Subconscious Minds Emerge Out of the Hive

Listen to their newly released song ‘Cold Nights’ on Soundcloud

From Left to Right: UDIIs Akim Louis, Marcellus Blount, Emmanuel Knighton, Keire Stone

Brian Benedict

From Left to Right: UDIIs Akim Louis, Marcellus Blount, Emmanuel Knighton, Keire Stone

Dakota Gibbs, Staff Writer

“Subconscious Minds,” a rap group of Benedict’s students, unwrapped itself before the community during the Black History Month convocation. This was the group’s first performance as “Sub Minds.” The four members were both nervous and exhilarated, but after the well-received performance, one of the two rappers, UDII Keire Stone, said, “I felt free.”

“Sub Minds” members–rappers UDIIs Emmanuel Knighton and Keire Stone and producers Marcellus Blount and Akim Louis– first met as freshmen here. During the Appalachian Trail, the four were in the same company where they would have rap battles to pass the time.

Emmanuell proved himself to be a shining star when he chimed into one of the rap battles reciting his own “bars.”

“The [team] was astonished,” Emmanuel said.

After that event Keire, already known for his rapping, met with Emmanuel and they started rapping together during the rest of the trail.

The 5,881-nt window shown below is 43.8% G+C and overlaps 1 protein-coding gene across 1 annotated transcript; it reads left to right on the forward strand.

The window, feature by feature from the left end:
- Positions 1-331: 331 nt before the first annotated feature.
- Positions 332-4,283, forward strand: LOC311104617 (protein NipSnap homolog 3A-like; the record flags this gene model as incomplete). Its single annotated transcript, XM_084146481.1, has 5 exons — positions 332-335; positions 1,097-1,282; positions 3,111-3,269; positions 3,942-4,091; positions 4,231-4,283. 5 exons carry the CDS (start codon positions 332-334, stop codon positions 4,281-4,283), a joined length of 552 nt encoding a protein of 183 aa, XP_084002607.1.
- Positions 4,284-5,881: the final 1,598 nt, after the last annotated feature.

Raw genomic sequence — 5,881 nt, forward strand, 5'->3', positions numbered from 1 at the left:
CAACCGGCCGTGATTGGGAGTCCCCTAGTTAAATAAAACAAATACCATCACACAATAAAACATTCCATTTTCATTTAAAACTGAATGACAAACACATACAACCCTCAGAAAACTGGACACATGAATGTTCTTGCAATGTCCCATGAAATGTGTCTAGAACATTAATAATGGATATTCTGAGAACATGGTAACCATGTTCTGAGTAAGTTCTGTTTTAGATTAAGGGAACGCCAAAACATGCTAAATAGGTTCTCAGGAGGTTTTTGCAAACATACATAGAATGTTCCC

The next year, Emmanuel approached Keire with the idea of “Subconscious Minds.” The name, “Subconscious Minds,” came from “the idea that you can do anything if you’re a master of your mind, and if you have an open mind,” Emmanuel said.

Originally the group planned to have ten people including rappers and producers. However, many of the students dropped out of the group.

“We were the ones taking it [a rapping group] seriously. So it became us, the strong four of ‘Sub Minds,’” Emmanuel said.

During spring phase, they took music teacher Jeremy Fletcher’s “The Physics of Sound” project together; they ended the five-week-term with three completed songs.

“Manny and I realized we were nice together,” Keire said. reflecting back on their first collaborations together.

During that summer, Emmanuel released “Massacre 2,” his first rap song, on Soundcloud and Kiere released “Welcome to America” soon after. “Massacre 2” blew up with around 3000 listens since its debut. “Massacre 2’s” success is due in part to popular East Orange rapper, Herbie, who is featured in the song.

Both Subconscious Minds and Herbie are a part of a larger rapper/artist collective named “COlture,” which includes rappers, rap groups, productors, visual and graphic artists from Newark and East Orange.

As a part of the collective, all the artists will usually collaborate, help record, feature on each other songs and even play shows together.

“[‘COlture’ is about] conscious rappers who talk about real issues,” Keire said.

Now, every weekend the group meets at Akim’s house to record. First Emmanuel stays the night Friday and write his lyrics. Saturday morning Keire arrives with his own lyrics and they go to record in Akim’s makeshift recording studio in his basement. After Akim makes the beats and backing tracks for the rappers, they record, and Akim sends the unmixed tracks to Marcellus who then finishes the songs with his music software.

When asked about where the four students see “Subconscious Minds” five years from now, they all agreed they wanted to be on tour with a strong fan base.